If the requirements were a complete specification of what the program must do in every circumstance, you could directly compile them to create a working program. Requirements documents are not intended to specify everything—only enough that a competent person would get the important things right. Filling in the trivial details with reasonable behaviour is basically the programmer's job.

> is this not evidence of incomplete requirements?

Yes! But there will never be a complete set of requirements — indeed if you think the requirements are complete, you spent too much time on them and you aren’t looking at the problem carefully enough.

There’s a balance between calling for more complete requirements and being able to work with less complete requirements. The more you can correctly choose to do the latter, the more you “hone this skill”, the more effective you can often be.

(As a bonus, when you do call for more complete requirements, in my experience people will be more open to doing that work. They know you wouldn’t ask if you didn’t “really need it”.)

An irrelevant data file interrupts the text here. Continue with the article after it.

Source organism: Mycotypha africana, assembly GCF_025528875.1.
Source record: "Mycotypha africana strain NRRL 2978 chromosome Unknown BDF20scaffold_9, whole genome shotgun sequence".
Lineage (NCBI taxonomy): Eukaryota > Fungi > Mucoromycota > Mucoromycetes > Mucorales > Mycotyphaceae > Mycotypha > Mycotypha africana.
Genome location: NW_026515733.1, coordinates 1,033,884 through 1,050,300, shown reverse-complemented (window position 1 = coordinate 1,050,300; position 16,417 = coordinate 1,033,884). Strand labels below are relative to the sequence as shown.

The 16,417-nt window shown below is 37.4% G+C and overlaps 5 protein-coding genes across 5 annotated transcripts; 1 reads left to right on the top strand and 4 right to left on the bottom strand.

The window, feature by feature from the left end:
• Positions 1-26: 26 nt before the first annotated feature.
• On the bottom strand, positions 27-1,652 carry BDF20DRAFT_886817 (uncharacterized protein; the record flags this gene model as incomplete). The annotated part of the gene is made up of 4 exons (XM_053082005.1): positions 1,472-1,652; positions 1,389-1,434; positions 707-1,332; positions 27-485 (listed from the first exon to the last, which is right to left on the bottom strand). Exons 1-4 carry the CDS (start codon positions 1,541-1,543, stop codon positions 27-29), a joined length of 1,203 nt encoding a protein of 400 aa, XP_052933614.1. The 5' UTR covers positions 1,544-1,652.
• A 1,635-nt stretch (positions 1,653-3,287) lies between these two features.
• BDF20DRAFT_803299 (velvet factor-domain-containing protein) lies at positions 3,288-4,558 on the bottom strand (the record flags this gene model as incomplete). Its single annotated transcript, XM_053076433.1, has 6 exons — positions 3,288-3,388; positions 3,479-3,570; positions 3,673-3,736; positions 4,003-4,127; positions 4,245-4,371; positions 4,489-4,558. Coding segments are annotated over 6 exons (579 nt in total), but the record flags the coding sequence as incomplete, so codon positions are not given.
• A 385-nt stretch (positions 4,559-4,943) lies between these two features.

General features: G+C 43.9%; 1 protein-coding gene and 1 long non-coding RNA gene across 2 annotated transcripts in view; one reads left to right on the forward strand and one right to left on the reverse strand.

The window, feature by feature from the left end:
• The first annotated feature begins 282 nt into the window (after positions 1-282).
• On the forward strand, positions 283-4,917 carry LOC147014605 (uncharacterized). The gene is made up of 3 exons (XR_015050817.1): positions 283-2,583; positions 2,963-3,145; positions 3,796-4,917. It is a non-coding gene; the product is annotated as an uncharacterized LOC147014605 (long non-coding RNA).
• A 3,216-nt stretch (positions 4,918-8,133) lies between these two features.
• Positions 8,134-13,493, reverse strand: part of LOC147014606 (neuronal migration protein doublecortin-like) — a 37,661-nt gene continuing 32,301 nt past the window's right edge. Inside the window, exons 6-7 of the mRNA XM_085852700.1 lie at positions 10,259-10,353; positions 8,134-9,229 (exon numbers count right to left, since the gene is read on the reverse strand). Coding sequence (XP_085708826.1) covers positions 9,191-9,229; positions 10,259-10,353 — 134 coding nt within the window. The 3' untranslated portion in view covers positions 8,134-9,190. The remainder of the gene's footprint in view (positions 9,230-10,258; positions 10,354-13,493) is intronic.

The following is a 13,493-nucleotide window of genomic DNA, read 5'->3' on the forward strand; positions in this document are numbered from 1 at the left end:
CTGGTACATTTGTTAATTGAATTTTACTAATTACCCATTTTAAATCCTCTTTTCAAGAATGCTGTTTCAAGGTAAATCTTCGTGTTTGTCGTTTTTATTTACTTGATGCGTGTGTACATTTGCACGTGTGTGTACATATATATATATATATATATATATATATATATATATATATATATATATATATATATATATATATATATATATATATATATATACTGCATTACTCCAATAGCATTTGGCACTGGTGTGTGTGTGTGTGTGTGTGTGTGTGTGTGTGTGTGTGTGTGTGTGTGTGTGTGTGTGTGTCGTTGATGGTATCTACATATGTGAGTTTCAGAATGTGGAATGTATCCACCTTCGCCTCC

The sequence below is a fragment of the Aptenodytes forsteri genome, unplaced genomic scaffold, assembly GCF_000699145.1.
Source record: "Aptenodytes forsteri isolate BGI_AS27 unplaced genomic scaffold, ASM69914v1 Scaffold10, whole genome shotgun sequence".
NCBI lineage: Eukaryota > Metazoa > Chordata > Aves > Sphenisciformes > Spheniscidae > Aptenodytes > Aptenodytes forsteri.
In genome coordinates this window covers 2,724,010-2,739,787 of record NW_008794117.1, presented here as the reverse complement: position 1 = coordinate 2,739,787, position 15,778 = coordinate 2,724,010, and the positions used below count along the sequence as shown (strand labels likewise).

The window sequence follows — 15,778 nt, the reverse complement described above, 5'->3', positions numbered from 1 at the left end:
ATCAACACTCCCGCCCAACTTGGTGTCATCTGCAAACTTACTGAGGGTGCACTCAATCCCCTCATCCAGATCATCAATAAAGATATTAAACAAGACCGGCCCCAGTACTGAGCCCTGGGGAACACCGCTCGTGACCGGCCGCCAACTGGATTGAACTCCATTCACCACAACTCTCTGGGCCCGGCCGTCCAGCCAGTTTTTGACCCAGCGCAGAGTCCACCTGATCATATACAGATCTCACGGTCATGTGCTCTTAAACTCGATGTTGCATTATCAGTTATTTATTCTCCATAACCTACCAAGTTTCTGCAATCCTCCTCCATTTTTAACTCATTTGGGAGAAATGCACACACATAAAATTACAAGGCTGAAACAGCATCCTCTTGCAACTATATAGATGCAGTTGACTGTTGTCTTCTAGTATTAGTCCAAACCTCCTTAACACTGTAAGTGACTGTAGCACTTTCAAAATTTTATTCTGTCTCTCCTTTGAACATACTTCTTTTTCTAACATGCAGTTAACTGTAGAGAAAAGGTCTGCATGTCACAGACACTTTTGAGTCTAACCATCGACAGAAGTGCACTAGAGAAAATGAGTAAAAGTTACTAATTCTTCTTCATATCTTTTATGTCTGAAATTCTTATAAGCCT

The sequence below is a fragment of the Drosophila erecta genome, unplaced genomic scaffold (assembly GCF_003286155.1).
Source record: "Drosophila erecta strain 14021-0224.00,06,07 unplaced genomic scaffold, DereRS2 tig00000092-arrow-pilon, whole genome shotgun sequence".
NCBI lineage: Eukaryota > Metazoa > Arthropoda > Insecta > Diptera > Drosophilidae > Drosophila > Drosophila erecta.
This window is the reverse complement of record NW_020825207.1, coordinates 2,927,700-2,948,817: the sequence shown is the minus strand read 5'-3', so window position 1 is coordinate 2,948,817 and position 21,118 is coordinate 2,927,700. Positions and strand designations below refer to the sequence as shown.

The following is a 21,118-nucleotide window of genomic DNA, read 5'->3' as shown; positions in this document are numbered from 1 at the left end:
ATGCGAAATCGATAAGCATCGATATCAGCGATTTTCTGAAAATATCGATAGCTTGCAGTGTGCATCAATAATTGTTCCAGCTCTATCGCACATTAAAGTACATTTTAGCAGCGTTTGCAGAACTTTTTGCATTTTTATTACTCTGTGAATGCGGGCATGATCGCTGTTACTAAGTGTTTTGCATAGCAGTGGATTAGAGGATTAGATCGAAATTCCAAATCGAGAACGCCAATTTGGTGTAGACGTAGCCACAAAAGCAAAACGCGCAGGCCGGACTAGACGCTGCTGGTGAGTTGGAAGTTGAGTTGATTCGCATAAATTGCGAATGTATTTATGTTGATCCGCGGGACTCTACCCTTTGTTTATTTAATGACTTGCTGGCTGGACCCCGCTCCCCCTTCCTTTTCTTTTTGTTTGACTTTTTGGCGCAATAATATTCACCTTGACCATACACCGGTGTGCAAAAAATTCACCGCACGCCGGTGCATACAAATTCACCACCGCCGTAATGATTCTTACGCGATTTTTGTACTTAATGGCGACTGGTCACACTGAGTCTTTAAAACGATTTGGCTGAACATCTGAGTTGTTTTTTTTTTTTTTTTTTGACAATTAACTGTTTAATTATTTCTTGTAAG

There are always unforeseen requirements or some requirements are very loose because there is really no way to know something will work until is tried.

If there were any protocol that requires discussion about every little thing you would never ship nor be productive.

So, companies relies on programmer's judgment on what to do when there is no clear resolution or something is not perfectly spelled out.

Sure, in a perfect world, programmers wouldn't have to make decisions outside their sandbox. But humans get hired to be more than robots, and the same goes for everyone, in every job, ever. That's why you hear cliches about "above and beyond", "extra mile", etc. etc. so much that you probably don't hear them anymore.

And if you are good at operating outside your sandbox when you need to, you should get a gold star (and think about if you want to look for more responsibility). If you're not, your manager should try to baby-proof that corner.

This is also no different than every other job, ever.

I think I'd rather have high-level specifications than ones with all of the detail in it.

It is indeed indicative of incomplete requirements. Unfortunately, the real world consists of projects with incomplete requirements.

You are going to need this skill as a developer since you’ll end up using it every day.